import os
import h5py
import numpy as np
This notebook is an extract from the Dask array Tutorial notebook, see also the Youtube SciPy 2020 class at https://www.youtube.com/watch?v=mqdglv9GnM8.
We notice that dask
is automatically rounding float32
numbers to machine precision, which I think is the most sensible choice, but surprising difference compared to numpy
.
Create the input data
Needs only to be done once, defaults to ~4GB of data, you can reduce it by setting blocksize
to a smaller number, e.g. 1000
%%time
= 1000000
blocksize = 1000
nblocks = nblocks * blocksize
shape
if not os.path.exists('random.hdf5'):
with h5py.File('random.hdf5', mode='w') as f:
= f.create_dataset('/x', shape=(shape,), dtype='f4')
dset for i in range(0, shape, blocksize):
+ blocksize] = np.random.exponential(size=blocksize) dset[i: i
Setup
from dask.distributed import Client
= Client(n_workers=24, processes=False) client
# Load data with h5py
# this creates a pointer to the data, but does not actually load
import h5py
import os
= h5py.File('random.hdf5', mode='r')
f = f['/x'] dset
dset.dtype
dtype('<f4')
!ls lah data/random.hdf5
rwrr 1 zonca csb148 3.8G Jul 24 22:51 data/random.hdf5
Compute sum using blocked algorithm
Before using dask, lets consider the concept of blocked algorithms. We can compute the sum of a large number of elements by loading them chunkbychunk, and keeping a running total.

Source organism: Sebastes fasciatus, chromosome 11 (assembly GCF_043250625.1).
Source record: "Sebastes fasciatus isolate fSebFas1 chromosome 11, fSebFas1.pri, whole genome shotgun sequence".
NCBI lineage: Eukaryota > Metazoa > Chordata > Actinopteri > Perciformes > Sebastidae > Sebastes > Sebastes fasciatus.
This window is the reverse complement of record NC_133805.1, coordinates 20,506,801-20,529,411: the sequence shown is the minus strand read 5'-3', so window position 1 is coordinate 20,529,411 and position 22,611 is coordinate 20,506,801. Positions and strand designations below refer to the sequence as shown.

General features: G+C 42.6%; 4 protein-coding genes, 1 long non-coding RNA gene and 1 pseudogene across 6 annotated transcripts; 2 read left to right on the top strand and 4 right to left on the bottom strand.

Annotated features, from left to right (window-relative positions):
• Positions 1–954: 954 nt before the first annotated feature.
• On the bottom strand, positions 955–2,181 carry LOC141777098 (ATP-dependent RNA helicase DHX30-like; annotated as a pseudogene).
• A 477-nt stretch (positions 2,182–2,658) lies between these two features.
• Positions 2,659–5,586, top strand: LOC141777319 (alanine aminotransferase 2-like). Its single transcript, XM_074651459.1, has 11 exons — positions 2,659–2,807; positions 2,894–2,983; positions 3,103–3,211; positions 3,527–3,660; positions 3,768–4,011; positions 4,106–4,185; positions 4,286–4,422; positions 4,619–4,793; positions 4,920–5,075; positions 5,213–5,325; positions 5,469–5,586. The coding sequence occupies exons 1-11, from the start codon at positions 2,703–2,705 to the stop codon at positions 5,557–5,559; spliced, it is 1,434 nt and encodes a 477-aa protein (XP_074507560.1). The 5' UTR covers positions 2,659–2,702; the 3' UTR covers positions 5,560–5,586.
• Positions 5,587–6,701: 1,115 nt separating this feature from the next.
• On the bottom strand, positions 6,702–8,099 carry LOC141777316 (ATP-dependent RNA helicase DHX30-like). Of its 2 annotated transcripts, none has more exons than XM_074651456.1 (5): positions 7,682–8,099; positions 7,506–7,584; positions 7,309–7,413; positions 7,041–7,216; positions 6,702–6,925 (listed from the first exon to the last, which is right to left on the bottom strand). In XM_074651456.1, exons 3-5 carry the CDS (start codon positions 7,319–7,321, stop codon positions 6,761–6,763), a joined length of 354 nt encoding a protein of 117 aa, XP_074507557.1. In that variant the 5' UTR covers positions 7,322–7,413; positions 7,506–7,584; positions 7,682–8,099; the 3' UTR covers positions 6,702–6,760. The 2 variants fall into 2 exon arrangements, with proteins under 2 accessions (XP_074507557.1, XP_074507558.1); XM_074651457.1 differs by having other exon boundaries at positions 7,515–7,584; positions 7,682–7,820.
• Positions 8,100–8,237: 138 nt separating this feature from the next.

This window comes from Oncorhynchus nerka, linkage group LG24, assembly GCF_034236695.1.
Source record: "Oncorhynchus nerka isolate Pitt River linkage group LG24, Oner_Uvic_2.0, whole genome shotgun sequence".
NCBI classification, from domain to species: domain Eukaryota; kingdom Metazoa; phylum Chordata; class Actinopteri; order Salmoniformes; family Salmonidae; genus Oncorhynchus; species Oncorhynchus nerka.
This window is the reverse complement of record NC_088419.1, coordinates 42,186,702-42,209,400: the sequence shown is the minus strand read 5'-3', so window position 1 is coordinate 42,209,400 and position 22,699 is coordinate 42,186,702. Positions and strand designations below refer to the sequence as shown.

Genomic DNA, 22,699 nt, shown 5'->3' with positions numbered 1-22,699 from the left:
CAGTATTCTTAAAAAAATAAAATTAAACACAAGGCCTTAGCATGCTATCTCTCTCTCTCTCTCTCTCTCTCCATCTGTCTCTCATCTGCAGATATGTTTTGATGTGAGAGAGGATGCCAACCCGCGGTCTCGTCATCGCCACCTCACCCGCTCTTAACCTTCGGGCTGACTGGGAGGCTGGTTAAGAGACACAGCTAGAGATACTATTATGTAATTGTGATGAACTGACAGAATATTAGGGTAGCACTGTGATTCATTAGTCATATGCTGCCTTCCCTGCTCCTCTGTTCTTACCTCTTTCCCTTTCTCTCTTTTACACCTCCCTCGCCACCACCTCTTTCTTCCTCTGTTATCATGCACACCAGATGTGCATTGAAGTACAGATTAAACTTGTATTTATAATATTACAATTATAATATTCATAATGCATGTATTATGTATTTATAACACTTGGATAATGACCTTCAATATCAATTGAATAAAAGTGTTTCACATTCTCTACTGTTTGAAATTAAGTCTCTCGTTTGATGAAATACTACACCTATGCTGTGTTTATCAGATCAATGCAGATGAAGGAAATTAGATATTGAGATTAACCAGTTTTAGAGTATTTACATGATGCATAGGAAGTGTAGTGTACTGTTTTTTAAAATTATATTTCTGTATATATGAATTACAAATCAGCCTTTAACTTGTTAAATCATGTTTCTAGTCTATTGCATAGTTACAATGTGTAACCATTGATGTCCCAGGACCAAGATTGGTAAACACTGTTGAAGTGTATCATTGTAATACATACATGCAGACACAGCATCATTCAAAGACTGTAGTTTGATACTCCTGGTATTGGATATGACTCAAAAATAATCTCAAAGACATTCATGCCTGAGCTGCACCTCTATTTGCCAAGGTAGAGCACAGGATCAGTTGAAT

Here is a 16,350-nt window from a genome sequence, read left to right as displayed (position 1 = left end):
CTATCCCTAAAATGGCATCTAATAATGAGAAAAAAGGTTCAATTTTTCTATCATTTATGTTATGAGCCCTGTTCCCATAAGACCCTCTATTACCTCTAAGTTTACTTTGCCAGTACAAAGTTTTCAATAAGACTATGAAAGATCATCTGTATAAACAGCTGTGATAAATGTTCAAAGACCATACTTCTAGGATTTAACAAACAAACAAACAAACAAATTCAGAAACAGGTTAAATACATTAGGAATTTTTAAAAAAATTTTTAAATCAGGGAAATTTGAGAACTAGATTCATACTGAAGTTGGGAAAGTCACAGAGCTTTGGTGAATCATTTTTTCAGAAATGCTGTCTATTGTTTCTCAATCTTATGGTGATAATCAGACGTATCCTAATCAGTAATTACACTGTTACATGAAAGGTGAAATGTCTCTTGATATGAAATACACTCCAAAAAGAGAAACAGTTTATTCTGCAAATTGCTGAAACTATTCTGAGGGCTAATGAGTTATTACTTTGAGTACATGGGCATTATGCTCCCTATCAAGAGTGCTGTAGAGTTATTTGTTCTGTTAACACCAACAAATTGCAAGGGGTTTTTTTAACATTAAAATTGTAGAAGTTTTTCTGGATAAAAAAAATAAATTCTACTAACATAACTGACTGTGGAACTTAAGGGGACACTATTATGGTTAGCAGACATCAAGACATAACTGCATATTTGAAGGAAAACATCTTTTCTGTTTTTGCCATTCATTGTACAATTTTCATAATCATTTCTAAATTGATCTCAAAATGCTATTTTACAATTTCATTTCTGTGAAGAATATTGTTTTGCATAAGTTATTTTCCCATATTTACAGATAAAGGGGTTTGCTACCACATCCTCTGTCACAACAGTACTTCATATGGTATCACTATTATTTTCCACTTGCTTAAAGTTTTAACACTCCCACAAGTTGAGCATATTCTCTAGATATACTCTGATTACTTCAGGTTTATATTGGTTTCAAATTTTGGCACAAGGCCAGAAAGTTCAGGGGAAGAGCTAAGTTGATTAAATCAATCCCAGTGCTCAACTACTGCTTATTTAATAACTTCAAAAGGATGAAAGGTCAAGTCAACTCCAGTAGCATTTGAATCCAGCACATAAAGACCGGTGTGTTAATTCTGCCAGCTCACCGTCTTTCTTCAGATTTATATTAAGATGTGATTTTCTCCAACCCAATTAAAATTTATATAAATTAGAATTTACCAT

Here we compute the sum of this large array on disk by
 Computing the sum of each 1,000,000 sized chunk of the array
 Computing the sum of the 1,000 intermediate sums
Note that this is a sequential process in the notebook kernel, both the loading and summing.
len(dset)
1000000000
# Compute sum of large array, one million numbers at a time
= []
sums for i in range(0, 1000000000, 1000000):
= dset[i: i + 1000000] # pull out numpy array
chunk sum())
sums.append(chunk.
= sum(sums)
total print(total)
999976587.6875
Create dask.array
object
You can create a dask.array
Array
object with the da.from_array
function. This function accepts
data
: Any object that supports NumPy slicing, likedset
chunks
: A chunk size to tell us how to block up our array, like(1000000,)
import dask.array as da
import numpy as np
= da.from_array(dset, chunks=(10000000,))
x x

= x.astype(np.float64) x_float64
sum().compute() x.
999976700.0
The machine resolution of float32
is 1e6
, therefore everything after the 7th digit is garbage, so it is reasonable to remove it, otherwise it gives you the impression that the computation is more precise than it actually it. Still I am surprised dask
does it, numpy
above instead doesn’t care about that and prints all the digits.
If we need more precision, we need to increase the precision of the calculation, see below, but we are going to use a lot more memory, also, the input data were float32
, so it is not very useful anyway, we should generate again the input with higher precision.
np.finfo(np.float32)
finfo(resolution=1e06, min=3.4028235e+38, max=3.4028235e+38, dtype=float32)
sum() x_float64.

sum().compute() x_float64.
999976584.1788422
client.shutdown()